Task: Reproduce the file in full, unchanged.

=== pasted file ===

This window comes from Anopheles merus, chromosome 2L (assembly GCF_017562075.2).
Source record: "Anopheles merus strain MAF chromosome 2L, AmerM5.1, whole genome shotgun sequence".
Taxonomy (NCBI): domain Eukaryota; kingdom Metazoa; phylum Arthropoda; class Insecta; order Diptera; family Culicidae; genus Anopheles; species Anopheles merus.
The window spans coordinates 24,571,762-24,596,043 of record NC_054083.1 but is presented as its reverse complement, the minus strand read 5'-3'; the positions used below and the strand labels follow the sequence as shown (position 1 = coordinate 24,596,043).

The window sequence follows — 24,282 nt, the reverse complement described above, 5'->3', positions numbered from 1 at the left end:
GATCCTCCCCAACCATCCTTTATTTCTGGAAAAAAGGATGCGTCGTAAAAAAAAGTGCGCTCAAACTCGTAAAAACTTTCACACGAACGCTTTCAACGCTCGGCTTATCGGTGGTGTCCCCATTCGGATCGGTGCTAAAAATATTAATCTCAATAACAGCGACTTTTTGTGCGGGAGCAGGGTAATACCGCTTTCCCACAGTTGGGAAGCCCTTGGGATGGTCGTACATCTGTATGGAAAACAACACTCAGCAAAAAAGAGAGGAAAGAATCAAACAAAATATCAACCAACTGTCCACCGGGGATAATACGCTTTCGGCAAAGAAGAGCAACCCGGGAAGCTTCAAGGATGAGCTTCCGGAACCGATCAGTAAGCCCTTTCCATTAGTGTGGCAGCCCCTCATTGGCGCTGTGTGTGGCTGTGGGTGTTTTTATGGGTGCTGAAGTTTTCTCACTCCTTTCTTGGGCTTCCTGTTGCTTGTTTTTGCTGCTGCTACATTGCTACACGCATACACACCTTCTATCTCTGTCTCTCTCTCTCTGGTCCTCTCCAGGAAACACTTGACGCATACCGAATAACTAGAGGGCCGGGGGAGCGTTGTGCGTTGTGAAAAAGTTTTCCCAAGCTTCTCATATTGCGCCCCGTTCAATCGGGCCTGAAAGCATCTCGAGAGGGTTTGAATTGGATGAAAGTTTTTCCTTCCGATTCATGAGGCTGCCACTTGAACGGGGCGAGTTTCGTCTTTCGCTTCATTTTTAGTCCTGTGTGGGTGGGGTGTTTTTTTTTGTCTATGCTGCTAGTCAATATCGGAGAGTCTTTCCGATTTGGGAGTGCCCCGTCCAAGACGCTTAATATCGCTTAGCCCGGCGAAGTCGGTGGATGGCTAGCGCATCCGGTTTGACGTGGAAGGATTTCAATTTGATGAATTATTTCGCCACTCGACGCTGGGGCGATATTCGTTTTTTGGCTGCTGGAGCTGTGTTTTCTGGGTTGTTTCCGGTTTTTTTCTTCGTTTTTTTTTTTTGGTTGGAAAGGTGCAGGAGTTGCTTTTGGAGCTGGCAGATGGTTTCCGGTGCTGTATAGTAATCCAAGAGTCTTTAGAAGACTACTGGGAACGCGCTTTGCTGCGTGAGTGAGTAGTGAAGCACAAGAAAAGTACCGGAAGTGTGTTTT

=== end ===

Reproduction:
This window comes from Anopheles merus, chromosome 2L (assembly GCF_017562075.2).
Source record: "Anopheles merus strain MAF chromosome 2L, AmerM5.1, whole genome shotgun sequence".
Taxonomy (NCBI): domain Eukaryota; kingdom Metazoa; phylum Arthropoda; class Insecta; order Diptera; family Culicidae; genus Anopheles; species Anopheles merus.
The window spans coordinates 24,571,762-24,596,043 of record NC_054083.1 but is presented as its reverse complement, the minus strand read 5'-3'; the positions used below and the strand labels follow the sequence as shown (position 1 = coordinate 24,596,043).

The window sequence follows — 24,282 nt, the reverse complement described above, 5'->3', positions numbered from 1 at the left end:
GATCCTCCCCAACCATCCTTTATTTCTGGAAAAAAGGATGCGTCGTAAAAAAAAGTGCGCTCAAACTCGTAAAAACTTTCACACGAACGCTTTCAACGCTCGGCTTATCGGTGGTGTCCCCATTCGGATCGGTGCTAAAAATATTAATCTCAATAACAGCGACTTTTTGTGCGGGAGCAGGGTAATACCGCTTTCCCACAGTTGGGAAGCCCTTGGGATGGTCGTACATCTGTATGGAAAACAACACTCAGCAAAAAAGAGAGGAAAGAATCAAACAAAATATCAACCAACTGTCCACCGGGGATAATACGCTTTCGGCAAAGAAGAGCAACCCGGGAAGCTTCAAGGATGAGCTTCCGGAACCGATCAGTAAGCCCTTTCCATTAGTGTGGCAGCCCCTCATTGGCGCTGTGTGTGGCTGTGGGTGTTTTTATGGGTGCTGAAGTTTTCTCACTCCTTTCTTGGGCTTCCTGTTGCTTGTTTTTGCTGCTGCTACATTGCTACACGCATACACACCTTCTATCTCTGTCTCTCTCTCTCTGGTCCTCTCCAGGAAACACTTGACGCATACCGAATAACTAGAGGGCCGGGGGAGCGTTGTGCGTTGTGAAAAAGTTTTCCCAAGCTTCTCATATTGCGCCCCGTTCAATCGGGCCTGAAAGCATCTCGAGAGGGTTTGAATTGGATGAAAGTTTTTCCTTCCGATTCATGAGGCTGCCACTTGAACGGGGCGAGTTTCGTCTTTCGCTTCATTTTTAGTCCTGTGTGGGTGGGGTGTTTTTTTTTGTCTATGCTGCTAGTCAATATCGGAGAGTCTTTCCGATTTGGGAGTGCCCCGTCCAAGACGCTTAATATCGCTTAGCCCGGCGAAGTCGGTGGATGGCTAGCGCATCCGGTTTGACGTGGAAGGATTTCAATTTGATGAATTATTTCGCCACTCGACGCTGGGGCGATATTCGTTTTTTGGCTGCTGGAGCTGTGTTTTCTGGGTTGTTTCCGGTTTTTTTCTTCGTTTTTTTTTTTTGGTTGGAAAGGTGCAGGAGTTGCTTTTGGAGCTGGCAGATGGTTTCCGGTGCTGTATAGTAATCCAAGAGTCTTTAGAAGACTACTGGGAACGCGCTTTGCTGCGTGAGTGAGTAGTGAAGCACAAGAAAAGTACCGGAAGTGTGTTTT